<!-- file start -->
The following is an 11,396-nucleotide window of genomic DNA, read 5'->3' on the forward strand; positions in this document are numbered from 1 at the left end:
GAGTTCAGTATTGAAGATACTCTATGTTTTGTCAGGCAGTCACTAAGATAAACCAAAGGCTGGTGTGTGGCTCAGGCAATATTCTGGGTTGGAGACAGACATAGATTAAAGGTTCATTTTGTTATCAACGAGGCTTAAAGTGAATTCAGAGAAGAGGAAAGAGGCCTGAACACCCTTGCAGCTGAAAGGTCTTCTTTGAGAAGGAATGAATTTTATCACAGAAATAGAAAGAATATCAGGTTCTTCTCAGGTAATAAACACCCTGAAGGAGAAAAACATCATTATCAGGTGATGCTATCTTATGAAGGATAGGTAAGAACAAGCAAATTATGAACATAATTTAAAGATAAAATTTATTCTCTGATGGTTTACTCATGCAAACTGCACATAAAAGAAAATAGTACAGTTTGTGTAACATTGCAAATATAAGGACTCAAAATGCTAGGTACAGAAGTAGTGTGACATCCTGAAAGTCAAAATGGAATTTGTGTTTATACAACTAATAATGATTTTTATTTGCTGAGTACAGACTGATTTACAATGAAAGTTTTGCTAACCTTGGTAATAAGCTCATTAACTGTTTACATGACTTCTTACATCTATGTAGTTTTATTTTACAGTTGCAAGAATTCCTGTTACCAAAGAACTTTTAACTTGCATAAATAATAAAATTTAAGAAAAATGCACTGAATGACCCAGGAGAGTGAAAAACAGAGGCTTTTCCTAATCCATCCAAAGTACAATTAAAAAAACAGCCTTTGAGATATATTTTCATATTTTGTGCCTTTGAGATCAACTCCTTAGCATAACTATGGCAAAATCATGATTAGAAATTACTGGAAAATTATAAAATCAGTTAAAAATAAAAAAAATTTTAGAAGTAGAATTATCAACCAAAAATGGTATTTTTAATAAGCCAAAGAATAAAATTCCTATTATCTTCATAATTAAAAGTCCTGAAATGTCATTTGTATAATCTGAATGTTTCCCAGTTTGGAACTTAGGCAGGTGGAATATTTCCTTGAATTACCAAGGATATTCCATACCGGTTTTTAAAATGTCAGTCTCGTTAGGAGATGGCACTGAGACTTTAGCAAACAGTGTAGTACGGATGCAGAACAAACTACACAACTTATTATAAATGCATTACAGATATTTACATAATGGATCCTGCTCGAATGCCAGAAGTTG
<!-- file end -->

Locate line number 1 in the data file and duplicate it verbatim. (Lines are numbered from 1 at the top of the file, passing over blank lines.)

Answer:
The following is an 11,396-nucleotide window of genomic DNA, read 5'->3' on the forward strand; positions in this document are numbered from 1 at the left end: